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Salmon Seasons Opened Coastwide

US The Pacific Fishery Management Council today adopted a set ofocean salmon seasons that provides both recreational and commercial opportunities coastwide.

The adopted salmon fisheries off the coasts of California, Oregon, and Washington achieve conservation goals for a multitude of individual salmon stocks and provide for freshwater fisheries.

The recommendation will be forwarded to the National Marine Fisheries Service for approval by May 1, 2011.

“We are pleased to see that Sacramento River fall Chinook salmon have rebounded nicely for California and Oregon fisheries and we will continue to enjoy good salmon opportunities off the Washington coast this summer,” said Council Chairman Mark Cedergreen.

California and Oregon South of Cape Falcon, Oregon

Greatly improved abundance of Sacramento River fall Chinook will fuel the first substantial ocean salmon fisheries off California and Oregon since 2007. Fisheries south of Cape Falcon are supported by Sacramento River fall Chinook. In 2008 and 2009, poor Sacramento returns led to the largest ocean salmon fishery closure on record. The abundance forecast of Sacramento River fall Chinook in 2011 is 730,000, far above the number needed for optimum spawning this fall (122,000‐180,000 fish).

The Klamath River fall Chinook forecast for 2011 is near normal. The Oregon Coast natural coho forecast in 2011 is about 250,000, well above the 15 year average.

Commercial fisheries from Cape Falcon to Humbug Mountain., Oregon will be open from April 15 through July 9, July 17 through August 31, and during the month of October. Fisheries in the Humbug Mountain to California border area will be open in May, June, July, and August, with Chinook quotas in June (1,500), July (1,200), and August (1,000). Fisheries from the California border to Humboldt South Jetty will be open July 2‐20 with a 1,400 Chinook quota and August 1‐15 with a 1,000 Chinook quota.

Between Horse Mountain and Point Arena (in the Fort Bragg area), commercial Chinook salmon fisheries will be open July 23‐27, July 29‐August 29, and Sept. 1‐30, seven days per week.

In the area from Point Arena to Point Sur (Monterey), the season will be open May 1‐31; June 25‐July 5; July 9‐27 (Saturday to Wednesday); July 29‐August 29; and during the entire month of September. From Point Sur to the Mexico border, the Chinook season will be open as above, plus June 1‐24 but closed in September. There will also be a season from Point Reyes to Point San Pedro, open Monday to Friday October 3‐14.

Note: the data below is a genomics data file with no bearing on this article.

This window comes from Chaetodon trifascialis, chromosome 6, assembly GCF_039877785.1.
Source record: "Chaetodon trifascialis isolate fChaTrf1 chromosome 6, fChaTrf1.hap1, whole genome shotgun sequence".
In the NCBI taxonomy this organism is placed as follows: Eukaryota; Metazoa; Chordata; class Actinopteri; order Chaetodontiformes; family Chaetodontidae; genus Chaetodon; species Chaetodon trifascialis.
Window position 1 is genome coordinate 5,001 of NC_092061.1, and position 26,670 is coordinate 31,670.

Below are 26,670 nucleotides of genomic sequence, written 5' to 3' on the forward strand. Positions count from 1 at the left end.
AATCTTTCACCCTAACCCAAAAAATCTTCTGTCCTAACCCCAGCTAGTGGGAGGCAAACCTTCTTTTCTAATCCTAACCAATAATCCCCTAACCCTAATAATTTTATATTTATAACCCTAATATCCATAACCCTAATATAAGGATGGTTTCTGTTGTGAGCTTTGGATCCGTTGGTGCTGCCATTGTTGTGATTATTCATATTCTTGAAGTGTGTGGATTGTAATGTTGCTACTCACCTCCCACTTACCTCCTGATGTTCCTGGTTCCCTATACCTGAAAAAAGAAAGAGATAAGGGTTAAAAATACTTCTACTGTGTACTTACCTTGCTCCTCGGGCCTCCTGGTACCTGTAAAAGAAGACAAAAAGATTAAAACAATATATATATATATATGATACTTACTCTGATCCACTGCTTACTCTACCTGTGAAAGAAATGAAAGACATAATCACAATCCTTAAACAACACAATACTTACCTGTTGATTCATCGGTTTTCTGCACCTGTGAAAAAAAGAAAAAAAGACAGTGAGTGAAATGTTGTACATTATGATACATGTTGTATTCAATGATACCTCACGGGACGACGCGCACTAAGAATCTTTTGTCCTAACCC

Washington and Northern Oregon (North of Cape Falcon)

Fisheries north of Cape Falcon (near Nehalem in northern Oregon) depend largely on Columbia River stocks. Columbia River fall Chinook returns in 2010 were above average, and 2011 forecasts are similar. Columbia River hatchery coho returns are below average and less than 2010 returns, but Washington coastal and Puget Sound stocks are above average.

North of Cape Falcon, there is an overall non‐Indian total allowable catch of 64,600 Chinook and 80,000 marked hatchery coho.

Non‐Indian ocean commercial fisheries north of Cape Falcon include traditional Chinook seasons in the May‐June timeframe and all‐salmon seasons in the July‐to‐ September timeframe. The Chinook quota of 30,900 is lower than the 2010 quota of 56,000. The coho quota of 12,800 is similar to 2010’s quota of 11,800.

Tribal ocean fisheries north of Cape Falcon are similar to recent years, although Chinook quotas are lower than in 2010.

Process

The Council developed the management measures after several weeks spent reviewing three season alternatives. The review process included input by Federal and state fishery scientists and fishing industry members; public testimony, and three public hearings in coastal communities. The Council received additional scientific information and took public testimony before taking final action. The decision will be forwarded to the National Marine Fisheries Service for approval and implementation.

In addition, the coastal states will decide on compatible freshwater fishery regulations at their respective Commission hearings.


Council Role

The Pacific Fishery Management Council is one of eight regional fishery management councils established by the Magnuson Fishery Conservation and Management Act of 1976 for the purpose of managing fisheries miles offshore of the United States of America coastline. The Pacific Council recommends management measures for fisheries off the coasts of California, Oregon, and Washington.

the Fish Site Editor

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